Incumbent Bernard Parks talks about his achievements

This story is a part of our series of interviews with the candidates for Los Angeles City Council Districts 8 and 10.

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Emily Frost: Why are you running?

Bernard Parks: I’m running because I’ve had significant success in the first eight years of bringing back the community on a variety of levels. And I think we’ve turned the corner on a number of issues, whether it’s economic development or looking at the rails coming in, bringing in grocery stores for the first time in 25 years. I think the community is looking to see how this community can continue to flourish in the next four years.

Frost: How do you think you’ll respond to Governor Jerry Brown’s cuts?

Parks: Well, I think it’s going to affect us in that most of the cuts are cuts that are going to affect the county. But we will see the end result of it. Because those that can’t get those services are going to spill out into the city street. The thing that’s going to impact the city the most is if he’s successful in cutting the CRA. Then poor communities will certainly suffer in their ability to gather funds to help their community.

Frost: What’s your number one issue?

Parks: The number one issue for the district is increasing job growth.

Frost: What’s the most important thing we should know about you?

Parks: Integrity and honesty.

Frost: The most important thing about your district?

Parks: We have a district in transition, that for many decades has been ignored. There’s a great deal of frustration about being ignored. What you find when talking to people is that they’ll tell you that nothing is going on in their district. And then you start to recite to them things that are going on in their neighborhood. Just today I talked to a lady and I said, ‘Are you aware that there’s a Kaiser health facility going in on Manchester? Did you know that your library has brand new and increased number of Internet free access computers?’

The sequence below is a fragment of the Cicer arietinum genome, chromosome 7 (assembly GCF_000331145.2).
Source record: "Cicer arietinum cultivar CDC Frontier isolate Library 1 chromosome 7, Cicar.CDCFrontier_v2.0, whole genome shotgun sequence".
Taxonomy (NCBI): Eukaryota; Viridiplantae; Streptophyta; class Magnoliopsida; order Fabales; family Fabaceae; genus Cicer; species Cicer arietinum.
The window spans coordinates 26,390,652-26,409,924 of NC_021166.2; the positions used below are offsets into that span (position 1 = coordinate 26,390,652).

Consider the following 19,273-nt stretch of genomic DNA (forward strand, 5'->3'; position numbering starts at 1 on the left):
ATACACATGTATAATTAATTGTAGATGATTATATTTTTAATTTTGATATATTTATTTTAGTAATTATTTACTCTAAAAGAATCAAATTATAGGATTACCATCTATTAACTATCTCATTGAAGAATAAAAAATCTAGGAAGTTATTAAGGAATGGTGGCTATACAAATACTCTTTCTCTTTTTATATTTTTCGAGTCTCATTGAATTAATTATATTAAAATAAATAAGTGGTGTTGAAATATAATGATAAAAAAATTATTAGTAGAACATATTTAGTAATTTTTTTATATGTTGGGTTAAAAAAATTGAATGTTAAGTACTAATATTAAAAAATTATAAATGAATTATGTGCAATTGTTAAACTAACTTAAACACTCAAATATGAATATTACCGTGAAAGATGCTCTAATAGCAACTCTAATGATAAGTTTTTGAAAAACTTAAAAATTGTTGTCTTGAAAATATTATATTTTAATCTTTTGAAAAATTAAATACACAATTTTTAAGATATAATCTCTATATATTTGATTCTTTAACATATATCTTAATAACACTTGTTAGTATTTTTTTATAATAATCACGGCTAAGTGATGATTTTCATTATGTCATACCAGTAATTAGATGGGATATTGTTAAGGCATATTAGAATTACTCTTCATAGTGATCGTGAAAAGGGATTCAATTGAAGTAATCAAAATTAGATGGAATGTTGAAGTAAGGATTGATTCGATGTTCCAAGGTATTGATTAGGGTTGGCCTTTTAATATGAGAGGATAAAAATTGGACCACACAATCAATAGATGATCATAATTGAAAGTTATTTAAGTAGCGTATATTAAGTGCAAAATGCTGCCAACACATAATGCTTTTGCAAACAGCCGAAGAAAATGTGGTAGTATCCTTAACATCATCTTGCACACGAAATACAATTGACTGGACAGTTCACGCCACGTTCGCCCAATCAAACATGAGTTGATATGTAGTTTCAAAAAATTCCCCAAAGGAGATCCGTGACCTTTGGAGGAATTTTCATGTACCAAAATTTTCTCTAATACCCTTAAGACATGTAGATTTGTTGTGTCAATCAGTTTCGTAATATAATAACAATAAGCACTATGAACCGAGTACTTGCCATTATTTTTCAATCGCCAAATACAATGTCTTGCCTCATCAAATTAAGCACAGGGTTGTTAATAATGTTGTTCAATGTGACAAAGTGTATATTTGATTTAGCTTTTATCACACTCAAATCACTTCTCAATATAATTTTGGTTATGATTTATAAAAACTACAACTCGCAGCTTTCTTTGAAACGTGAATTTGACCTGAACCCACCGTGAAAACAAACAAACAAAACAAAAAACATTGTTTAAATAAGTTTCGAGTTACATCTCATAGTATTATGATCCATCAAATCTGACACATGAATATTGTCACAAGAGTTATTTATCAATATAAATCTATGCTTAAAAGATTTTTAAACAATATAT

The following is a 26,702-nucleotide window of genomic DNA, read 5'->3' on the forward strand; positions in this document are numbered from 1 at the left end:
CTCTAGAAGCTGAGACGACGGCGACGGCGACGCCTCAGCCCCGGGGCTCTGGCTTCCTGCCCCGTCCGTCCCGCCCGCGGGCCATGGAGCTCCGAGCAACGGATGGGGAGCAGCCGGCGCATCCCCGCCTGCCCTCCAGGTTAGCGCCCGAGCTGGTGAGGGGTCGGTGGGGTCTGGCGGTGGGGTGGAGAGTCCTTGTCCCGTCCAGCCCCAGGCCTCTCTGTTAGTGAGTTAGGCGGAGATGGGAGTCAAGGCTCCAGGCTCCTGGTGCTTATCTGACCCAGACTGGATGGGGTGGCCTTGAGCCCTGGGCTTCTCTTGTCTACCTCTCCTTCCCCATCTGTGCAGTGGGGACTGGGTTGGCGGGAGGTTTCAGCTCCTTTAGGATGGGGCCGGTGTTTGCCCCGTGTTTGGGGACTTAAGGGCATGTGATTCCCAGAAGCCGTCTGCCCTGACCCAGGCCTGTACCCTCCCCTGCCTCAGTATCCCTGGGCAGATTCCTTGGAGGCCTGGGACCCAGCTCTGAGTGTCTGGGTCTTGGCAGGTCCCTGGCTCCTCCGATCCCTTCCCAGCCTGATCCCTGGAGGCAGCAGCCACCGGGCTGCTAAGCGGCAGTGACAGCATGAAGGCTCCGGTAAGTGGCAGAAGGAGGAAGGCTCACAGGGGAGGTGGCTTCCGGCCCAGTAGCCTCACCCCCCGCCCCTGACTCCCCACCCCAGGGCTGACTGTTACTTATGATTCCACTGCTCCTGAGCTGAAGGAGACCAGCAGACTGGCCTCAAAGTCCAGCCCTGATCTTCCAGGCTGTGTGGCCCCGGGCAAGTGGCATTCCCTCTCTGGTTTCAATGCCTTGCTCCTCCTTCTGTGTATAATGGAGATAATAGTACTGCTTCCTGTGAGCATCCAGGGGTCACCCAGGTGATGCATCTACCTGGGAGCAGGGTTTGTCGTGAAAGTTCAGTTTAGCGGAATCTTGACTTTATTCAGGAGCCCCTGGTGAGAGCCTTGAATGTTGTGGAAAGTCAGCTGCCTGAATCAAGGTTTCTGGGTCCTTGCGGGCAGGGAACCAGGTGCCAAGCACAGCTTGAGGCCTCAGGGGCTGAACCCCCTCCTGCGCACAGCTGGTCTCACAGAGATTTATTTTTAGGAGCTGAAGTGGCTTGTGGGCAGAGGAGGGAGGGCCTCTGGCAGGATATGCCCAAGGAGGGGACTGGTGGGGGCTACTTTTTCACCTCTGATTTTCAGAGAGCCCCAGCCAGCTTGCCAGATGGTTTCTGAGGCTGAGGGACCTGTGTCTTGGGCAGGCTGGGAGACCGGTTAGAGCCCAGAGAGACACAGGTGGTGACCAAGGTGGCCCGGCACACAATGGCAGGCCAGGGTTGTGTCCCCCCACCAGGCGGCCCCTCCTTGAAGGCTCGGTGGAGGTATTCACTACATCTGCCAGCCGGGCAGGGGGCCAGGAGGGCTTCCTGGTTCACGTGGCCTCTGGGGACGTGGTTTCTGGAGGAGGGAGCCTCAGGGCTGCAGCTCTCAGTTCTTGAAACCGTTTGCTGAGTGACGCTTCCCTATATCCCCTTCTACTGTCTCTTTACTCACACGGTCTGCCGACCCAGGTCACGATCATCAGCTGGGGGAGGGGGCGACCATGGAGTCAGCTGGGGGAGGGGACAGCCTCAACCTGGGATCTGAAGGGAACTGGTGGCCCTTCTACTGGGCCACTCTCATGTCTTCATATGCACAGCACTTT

Frost: What do you want people to have in mind on voting day?

Parks: The list of things that they gave me when I came into office. Many of them are achieved. They wanted to see dirt alleys paved. We paved 50 percent of them, 15 miles of dirt alleys. They wanted to see Vermont/Manchester come alive. We put a $100 million office building there. They wanted to see issues of Baldwin Hills shopping revitalization. They’ll get a new Staples, and Magic Johnson theater, a new Buffalo Wild Wings. They wanted to see public transportation. We have two new lines. We worked very hard to get Measure R passed so that we could fund public transportation, coming down Crenshaw Boulevard and the Expo Line. These are things that in each instance, we tried to make sure the community was heard and we listened to their needs. When they asked about the fact that there are no community cultural events in the district — we have now the Taste of Soul, we have the Leimert Park MLK parade, we now have jazz festivals in Leimert Park, we have fire works on the 4th of July. These are all things given back to the community that they asked for.

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Candidate Forescee Hogan-Rowles focuses on job creation

This story is a part of our series of interviews with the candidates for Los Angeles City Council Districts 8 and 10.

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Forescee Hogan-Rowles is running for the second time.

“I lost that race to Bernard Parks and I determined then that if the district wasn’t doing better in eight years, I would run again,” Hogan-Rowles said.